Insights from IAF Global Board Annual Meeting: What happens when facilitators become strategists

06 March 2018

Mirjami Sipponen-Damonte
Regional Director for Europe and Middle East

Many of us board members of IAF support organisations in strategy facilitation in our daily work. But what happens when it comes to working on the association’s own strategy? Can we take our own medicine? I would say that we are learning to take it, in increasingly substantial doses. On the plane back home I could think of ten success elements in our F2F strategy workshop that I believe could be easily applied to many other organisations as well. I wanted to share them with you and hear what you think. Read More


Build bridges to the past: Work on strategy is continuous development. Therefore it’s important to take advantage from what has already been done in the past, to then move forward. Connecting with the past is also an opportunity for the new members to get on board. Here’s a nice activity we used was:




?-! -> Identify elements that were unclear or uncertain last year, and that had been now clarified or accomplished. This is also the moment to celebrate achievements!




!-! -> Clarify and acknowledge elements of which we had clarity and certainty last year and that have remained clear & fixed.




!-? -> Recognise those elements that used to be certain but have since moved to an area of uncertainty, for whatever reason. These are probably elements that require further reflection and space in the agenda.



Invite an external facilitator: To make the best use of our time and energy, even though we are all professional facilitators, we seeked support from outside of the board. IAF member and Chair of the Swedish Chapter Malin Moren, did excellent job with facilitating our workshop. Most of all, I love being facilitated for change, and learnt a lot in hands of such a competent facilitator.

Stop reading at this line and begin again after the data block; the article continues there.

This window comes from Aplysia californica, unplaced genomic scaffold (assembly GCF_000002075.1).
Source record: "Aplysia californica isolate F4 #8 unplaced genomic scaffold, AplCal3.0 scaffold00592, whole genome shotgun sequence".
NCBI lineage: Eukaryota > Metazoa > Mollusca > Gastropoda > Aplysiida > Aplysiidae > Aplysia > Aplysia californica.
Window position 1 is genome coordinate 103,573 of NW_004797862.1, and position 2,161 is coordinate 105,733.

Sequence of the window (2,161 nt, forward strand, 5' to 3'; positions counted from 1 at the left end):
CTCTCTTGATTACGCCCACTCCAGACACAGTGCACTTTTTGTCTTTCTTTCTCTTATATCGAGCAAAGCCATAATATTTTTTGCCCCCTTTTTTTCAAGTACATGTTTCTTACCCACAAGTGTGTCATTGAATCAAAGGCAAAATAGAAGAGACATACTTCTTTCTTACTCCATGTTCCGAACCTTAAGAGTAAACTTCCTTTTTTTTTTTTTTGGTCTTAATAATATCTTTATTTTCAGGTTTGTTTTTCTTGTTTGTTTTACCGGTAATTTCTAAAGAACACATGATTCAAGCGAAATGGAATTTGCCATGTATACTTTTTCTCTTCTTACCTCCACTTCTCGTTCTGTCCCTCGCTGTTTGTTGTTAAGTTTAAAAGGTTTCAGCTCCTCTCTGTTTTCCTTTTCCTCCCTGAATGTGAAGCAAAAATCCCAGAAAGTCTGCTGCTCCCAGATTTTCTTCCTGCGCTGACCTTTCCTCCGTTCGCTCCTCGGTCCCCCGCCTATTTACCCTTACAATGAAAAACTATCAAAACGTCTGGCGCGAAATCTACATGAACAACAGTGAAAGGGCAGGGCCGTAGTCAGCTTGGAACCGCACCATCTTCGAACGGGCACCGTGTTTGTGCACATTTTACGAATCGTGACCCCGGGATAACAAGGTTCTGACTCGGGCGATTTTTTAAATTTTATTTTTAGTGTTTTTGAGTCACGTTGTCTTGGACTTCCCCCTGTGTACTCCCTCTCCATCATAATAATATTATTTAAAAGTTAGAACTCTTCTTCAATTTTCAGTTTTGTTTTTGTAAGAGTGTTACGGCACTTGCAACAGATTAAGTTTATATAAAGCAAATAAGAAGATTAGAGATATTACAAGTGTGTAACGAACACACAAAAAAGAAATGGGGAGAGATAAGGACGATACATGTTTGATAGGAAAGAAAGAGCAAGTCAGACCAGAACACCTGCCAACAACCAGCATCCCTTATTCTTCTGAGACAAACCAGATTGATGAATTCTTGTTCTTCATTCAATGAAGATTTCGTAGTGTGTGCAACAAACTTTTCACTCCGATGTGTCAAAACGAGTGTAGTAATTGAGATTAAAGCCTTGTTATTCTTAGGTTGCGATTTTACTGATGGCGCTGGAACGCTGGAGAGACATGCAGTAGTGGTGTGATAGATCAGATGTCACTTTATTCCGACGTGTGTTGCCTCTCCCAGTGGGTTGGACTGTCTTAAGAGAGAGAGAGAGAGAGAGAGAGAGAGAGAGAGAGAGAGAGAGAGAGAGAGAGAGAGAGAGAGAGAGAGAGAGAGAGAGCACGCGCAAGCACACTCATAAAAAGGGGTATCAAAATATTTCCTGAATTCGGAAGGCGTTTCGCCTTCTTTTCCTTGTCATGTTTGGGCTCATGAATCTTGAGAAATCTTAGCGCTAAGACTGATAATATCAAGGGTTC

Design carefully and realistically: A careful design enables a successful event. We had a small design team, which started working months ahead on the workshop plan. They gathered expectations from the whole board prior to the meeting and feeded us back the workshop design. One important elements of the design was that is was realistic regarding the use of time. Having less agenda items we got much more done.



Involve the organisation / clients: Naturally we wanted to hear our members’ thoughts on the association’s development needs. We gathered information and expectations from our chapters and conducted a membership survey prior to the workshop, the results of which guided our work.



Come prepared: Everything that can be done outside the workshop, should be done outside the workshop. We all had our share of preparation, to become familiar on with the background of the items on the agenda.



Don’t try to get it finished first time: One thing I personally found very valuable was not trying to complete the topics at once. It was OK to leave them to marinate and move on to other items. The day after we would look at the same topics with fresh eyes and minds.



Include team building: Productive work in any board or team is supported by openness and trust amongst its members. Therefore the face-to-face moments should serve to develop them. We had occasions both to share about ourselves and to give feedback to each other, to increase openness and trust.


Encourage open dialogue: As we are all passionate of our cause and our association, passionate discussions are also to be expected. I appreciate our facilitator giving space to have those conversations, as they are excellent opportunities to clarify our intentions and develop a shared understanding around topics.


Encourage personal commitment: At the end it comes down to what each participant will commit to do after the workshop. We were video recorded while sharing our commitments to others, a way to hold each other accountable during the months to come (and a memory support for ourselves)


Agree on communications: At the end there are lots of things that we need to communicate to our regions, chapters and members. Agreeing on the communication ensures that we are active and coherent in the way we communicate.